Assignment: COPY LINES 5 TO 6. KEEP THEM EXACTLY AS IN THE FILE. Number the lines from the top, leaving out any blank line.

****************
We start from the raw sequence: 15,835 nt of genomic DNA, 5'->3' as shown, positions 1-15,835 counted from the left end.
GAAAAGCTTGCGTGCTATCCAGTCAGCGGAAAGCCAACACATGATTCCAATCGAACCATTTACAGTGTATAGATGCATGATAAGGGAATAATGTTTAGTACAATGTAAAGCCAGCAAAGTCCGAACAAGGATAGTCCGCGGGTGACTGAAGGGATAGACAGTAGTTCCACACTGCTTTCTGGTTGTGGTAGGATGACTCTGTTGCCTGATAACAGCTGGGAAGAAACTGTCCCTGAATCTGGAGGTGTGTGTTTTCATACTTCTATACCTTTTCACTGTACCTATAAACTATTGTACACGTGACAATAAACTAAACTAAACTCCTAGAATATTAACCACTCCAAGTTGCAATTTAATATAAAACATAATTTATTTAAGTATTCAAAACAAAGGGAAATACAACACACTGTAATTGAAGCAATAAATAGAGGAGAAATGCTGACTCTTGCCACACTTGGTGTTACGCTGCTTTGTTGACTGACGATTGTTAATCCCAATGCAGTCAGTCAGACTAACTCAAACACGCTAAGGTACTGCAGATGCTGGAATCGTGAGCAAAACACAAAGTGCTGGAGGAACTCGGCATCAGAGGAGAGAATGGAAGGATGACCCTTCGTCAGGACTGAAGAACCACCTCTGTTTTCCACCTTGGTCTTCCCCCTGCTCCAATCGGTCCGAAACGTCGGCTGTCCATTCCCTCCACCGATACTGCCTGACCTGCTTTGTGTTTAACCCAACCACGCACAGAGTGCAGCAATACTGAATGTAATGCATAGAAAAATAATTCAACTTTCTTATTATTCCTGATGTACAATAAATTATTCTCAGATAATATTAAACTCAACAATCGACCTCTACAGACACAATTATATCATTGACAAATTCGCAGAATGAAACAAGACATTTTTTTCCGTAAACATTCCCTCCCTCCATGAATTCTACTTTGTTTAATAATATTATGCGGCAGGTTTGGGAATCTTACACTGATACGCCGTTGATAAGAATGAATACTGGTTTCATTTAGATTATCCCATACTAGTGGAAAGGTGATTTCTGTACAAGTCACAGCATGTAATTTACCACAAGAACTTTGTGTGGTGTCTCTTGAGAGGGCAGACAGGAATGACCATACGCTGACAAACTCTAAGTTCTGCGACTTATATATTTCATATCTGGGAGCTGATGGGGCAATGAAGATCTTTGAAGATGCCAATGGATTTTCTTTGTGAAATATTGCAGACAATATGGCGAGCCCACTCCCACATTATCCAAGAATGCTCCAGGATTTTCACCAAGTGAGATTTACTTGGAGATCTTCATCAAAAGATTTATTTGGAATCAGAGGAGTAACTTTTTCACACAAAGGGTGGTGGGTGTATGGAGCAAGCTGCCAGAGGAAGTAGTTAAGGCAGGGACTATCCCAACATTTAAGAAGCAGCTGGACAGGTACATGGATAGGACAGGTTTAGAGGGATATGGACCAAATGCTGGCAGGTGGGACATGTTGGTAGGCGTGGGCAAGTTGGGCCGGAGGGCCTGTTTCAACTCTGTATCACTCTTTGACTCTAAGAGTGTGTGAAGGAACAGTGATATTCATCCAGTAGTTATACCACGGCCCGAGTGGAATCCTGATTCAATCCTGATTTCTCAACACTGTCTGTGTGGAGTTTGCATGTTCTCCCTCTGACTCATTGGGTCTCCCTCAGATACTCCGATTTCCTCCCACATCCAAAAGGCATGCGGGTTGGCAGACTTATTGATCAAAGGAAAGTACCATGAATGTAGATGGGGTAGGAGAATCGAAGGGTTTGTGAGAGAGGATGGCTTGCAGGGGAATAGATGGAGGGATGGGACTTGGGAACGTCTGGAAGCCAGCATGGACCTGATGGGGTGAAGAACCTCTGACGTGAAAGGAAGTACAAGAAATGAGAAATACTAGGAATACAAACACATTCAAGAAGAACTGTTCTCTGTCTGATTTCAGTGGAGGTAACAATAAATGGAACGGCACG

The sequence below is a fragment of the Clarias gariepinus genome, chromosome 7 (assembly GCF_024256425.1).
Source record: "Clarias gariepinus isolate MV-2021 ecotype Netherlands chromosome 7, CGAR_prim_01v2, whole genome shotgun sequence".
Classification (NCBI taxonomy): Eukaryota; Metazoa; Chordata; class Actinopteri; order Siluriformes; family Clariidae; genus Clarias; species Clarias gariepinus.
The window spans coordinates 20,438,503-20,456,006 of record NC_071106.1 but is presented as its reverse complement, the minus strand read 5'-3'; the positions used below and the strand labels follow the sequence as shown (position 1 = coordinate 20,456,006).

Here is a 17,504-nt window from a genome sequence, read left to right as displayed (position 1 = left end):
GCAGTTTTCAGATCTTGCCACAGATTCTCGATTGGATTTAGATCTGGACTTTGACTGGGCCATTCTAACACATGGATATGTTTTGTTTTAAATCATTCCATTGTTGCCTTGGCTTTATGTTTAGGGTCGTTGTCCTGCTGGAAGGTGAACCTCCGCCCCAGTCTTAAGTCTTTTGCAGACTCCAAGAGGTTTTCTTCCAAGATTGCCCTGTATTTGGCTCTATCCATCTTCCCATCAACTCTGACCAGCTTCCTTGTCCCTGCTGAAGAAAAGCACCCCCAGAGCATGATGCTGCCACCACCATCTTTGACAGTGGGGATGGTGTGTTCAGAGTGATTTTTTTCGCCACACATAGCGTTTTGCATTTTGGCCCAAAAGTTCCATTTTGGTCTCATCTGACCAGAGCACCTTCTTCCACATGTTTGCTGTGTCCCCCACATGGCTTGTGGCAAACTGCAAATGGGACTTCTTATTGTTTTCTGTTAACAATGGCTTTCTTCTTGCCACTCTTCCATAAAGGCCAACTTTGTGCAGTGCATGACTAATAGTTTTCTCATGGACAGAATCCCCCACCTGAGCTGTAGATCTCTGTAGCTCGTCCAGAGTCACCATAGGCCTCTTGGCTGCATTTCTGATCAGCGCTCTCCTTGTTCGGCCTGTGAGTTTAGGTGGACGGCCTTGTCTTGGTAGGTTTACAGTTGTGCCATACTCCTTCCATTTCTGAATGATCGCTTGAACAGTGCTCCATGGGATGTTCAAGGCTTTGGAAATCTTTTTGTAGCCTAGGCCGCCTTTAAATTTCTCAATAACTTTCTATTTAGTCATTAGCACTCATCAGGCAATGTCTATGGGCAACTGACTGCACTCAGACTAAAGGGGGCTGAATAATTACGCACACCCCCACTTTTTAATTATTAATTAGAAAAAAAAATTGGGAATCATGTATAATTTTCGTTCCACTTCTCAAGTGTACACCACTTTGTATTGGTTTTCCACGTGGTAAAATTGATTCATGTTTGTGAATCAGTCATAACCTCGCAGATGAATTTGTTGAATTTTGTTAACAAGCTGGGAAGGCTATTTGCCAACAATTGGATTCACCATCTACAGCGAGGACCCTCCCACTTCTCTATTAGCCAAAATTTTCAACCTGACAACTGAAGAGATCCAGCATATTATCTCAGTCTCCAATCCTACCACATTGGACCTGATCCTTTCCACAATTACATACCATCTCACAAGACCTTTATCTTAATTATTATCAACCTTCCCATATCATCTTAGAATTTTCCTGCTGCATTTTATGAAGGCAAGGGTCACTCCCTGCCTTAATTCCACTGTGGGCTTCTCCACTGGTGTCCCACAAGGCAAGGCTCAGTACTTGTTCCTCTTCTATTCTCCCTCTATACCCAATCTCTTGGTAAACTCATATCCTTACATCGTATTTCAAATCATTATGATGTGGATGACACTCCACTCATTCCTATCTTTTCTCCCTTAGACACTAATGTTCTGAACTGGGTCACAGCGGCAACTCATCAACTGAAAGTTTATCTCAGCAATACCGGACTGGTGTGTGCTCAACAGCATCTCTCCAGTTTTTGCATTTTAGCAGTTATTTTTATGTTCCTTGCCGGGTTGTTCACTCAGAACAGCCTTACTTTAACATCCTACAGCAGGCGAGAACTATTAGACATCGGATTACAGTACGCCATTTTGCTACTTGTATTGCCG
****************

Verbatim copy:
Classification (NCBI taxonomy): Eukaryota; Metazoa; Chordata; class Actinopteri; order Siluriformes; family Clariidae; genus Clarias; species Clarias gariepinus.
The window spans coordinates 20,438,503-20,456,006 of record NC_071106.1 but is presented as its reverse complement, the minus strand read 5'-3'; the positions used below and the strand labels follow the sequence as shown (position 1 = coordinate 20,456,006).